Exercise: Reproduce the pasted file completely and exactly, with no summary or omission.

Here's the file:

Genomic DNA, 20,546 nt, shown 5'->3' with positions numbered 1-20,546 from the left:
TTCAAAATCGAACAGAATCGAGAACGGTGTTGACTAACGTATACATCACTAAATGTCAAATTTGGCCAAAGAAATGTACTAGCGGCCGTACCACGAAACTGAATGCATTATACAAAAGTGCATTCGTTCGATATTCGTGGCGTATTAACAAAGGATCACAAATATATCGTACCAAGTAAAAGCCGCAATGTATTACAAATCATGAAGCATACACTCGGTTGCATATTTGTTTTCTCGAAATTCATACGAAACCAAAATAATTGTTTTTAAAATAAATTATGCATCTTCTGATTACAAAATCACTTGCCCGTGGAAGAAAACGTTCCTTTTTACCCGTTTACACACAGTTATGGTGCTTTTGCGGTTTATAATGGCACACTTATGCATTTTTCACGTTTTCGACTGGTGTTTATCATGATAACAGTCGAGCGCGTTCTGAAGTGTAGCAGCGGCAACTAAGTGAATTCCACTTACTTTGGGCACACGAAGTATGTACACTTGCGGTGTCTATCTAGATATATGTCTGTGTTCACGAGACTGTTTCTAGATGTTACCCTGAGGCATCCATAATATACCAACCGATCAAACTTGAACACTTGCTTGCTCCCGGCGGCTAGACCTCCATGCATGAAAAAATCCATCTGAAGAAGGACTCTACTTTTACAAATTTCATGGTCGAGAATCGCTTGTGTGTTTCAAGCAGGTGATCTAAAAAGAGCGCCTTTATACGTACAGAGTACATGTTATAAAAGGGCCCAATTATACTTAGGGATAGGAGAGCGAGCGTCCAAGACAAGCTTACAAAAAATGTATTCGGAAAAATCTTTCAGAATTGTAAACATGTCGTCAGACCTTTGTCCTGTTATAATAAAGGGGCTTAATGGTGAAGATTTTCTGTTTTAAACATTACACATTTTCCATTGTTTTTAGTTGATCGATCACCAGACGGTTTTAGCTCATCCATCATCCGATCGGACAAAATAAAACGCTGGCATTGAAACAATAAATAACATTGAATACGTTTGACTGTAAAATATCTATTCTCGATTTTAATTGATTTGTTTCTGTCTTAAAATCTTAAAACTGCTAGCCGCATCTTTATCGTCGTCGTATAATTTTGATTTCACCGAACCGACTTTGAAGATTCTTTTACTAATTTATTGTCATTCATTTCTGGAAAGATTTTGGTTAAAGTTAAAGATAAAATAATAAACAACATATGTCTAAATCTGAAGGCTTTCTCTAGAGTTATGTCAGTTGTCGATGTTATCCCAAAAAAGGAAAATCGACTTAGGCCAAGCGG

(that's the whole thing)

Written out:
Genomic DNA, 20,546 nt, shown 5'->3' with positions numbered 1-20,546 from the left:
TTCAAAATCGAACAGAATCGAGAACGGTGTTGACTAACGTATACATCACTAAATGTCAAATTTGGCCAAAGAAATGTACTAGCGGCCGTACCACGAAACTGAATGCATTATACAAAAGTGCATTCGTTCGATATTCGTGGCGTATTAACAAAGGATCACAAATATATCGTACCAAGTAAAAGCCGCAATGTATTACAAATCATGAAGCATACACTCGGTTGCATATTTGTTTTCTCGAAATTCATACGAAACCAAAATAATTGTTTTTAAAATAAATTATGCATCTTCTGATTACAAAATCACTTGCCCGTGGAAGAAAACGTTCCTTTTTACCCGTTTACACACAGTTATGGTGCTTTTGCGGTTTATAATGGCACACTTATGCATTTTTCACGTTTTCGACTGGTGTTTATCATGATAACAGTCGAGCGCGTTCTGAAGTGTAGCAGCGGCAACTAAGTGAATTCCACTTACTTTGGGCACACGAAGTATGTACACTTGCGGTGTCTATCTAGATATATGTCTGTGTTCACGAGACTGTTTCTAGATGTTACCCTGAGGCATCCATAATATACCAACCGATCAAACTTGAACACTTGCTTGCTCCCGGCGGCTAGACCTCCATGCATGAAAAAATCCATCTGAAGAAGGACTCTACTTTTACAAATTTCATGGTCGAGAATCGCTTGTGTGTTTCAAGCAGGTGATCTAAAAAGAGCGCCTTTATACGTACAGAGTACATGTTATAAAAGGGCCCAATTATACTTAGGGATAGGAGAGCGAGCGTCCAAGACAAGCTTACAAAAAATGTATTCGGAAAAATCTTTCAGAATTGTAAACATGTCGTCAGACCTTTGTCCTGTTATAATAAAGGGGCTTAATGGTGAAGATTTTCTGTTTTAAACATTACACATTTTCCATTGTTTTTAGTTGATCGATCACCAGACGGTTTTAGCTCATCCATCATCCGATCGGACAAAATAAAACGCTGGCATTGAAACAATAAATAACATTGAATACGTTTGACTGTAAAATATCTATTCTCGATTTTAATTGATTTGTTTCTGTCTTAAAATCTTAAAACTGCTAGCCGCATCTTTATCGTCGTCGTATAATTTTGATTTCACCGAACCGACTTTGAAGATTCTTTTACTAATTTATTGTCATTCATTTCTGGAAAGATTTTGGTTAAAGTTAAAGATAAAATAATAAACAACATATGTCTAAATCTGAAGGCTTTCTCTAGAGTTATGTCAGTTGTCGATGTTATCCCAAAAAAGGAAAATCGACTTAGGCCAAGCGG